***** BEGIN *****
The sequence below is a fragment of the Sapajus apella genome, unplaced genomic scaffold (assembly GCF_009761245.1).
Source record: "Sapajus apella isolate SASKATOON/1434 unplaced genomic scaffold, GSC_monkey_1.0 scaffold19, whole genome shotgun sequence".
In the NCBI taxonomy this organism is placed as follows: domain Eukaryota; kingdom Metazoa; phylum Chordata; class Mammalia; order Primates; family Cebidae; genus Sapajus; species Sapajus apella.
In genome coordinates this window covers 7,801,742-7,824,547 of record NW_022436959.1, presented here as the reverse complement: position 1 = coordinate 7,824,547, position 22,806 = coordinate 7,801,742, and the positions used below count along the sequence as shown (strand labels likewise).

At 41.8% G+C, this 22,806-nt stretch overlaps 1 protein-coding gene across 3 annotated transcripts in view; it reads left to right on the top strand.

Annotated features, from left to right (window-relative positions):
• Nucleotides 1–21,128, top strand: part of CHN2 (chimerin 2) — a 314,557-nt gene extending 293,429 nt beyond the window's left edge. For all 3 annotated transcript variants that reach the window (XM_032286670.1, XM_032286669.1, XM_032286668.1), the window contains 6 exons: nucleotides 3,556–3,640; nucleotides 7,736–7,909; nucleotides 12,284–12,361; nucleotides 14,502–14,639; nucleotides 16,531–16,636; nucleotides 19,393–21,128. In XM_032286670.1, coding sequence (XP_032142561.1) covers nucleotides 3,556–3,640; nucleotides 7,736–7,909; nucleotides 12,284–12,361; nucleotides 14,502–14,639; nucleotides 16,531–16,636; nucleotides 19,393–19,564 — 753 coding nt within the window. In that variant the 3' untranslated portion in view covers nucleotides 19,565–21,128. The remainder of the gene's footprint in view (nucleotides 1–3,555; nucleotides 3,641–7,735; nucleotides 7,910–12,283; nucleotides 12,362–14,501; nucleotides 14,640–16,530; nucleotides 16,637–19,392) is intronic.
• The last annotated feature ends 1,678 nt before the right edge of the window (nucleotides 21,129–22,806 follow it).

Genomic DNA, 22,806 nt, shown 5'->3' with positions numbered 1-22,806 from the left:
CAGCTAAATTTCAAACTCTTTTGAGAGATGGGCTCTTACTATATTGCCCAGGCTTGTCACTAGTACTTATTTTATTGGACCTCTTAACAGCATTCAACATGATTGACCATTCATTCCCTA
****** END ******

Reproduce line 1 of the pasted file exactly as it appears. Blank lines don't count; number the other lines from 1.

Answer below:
The sequence below is a fragment of the Sapajus apella genome, unplaced genomic scaffold (assembly GCF_009761245.1).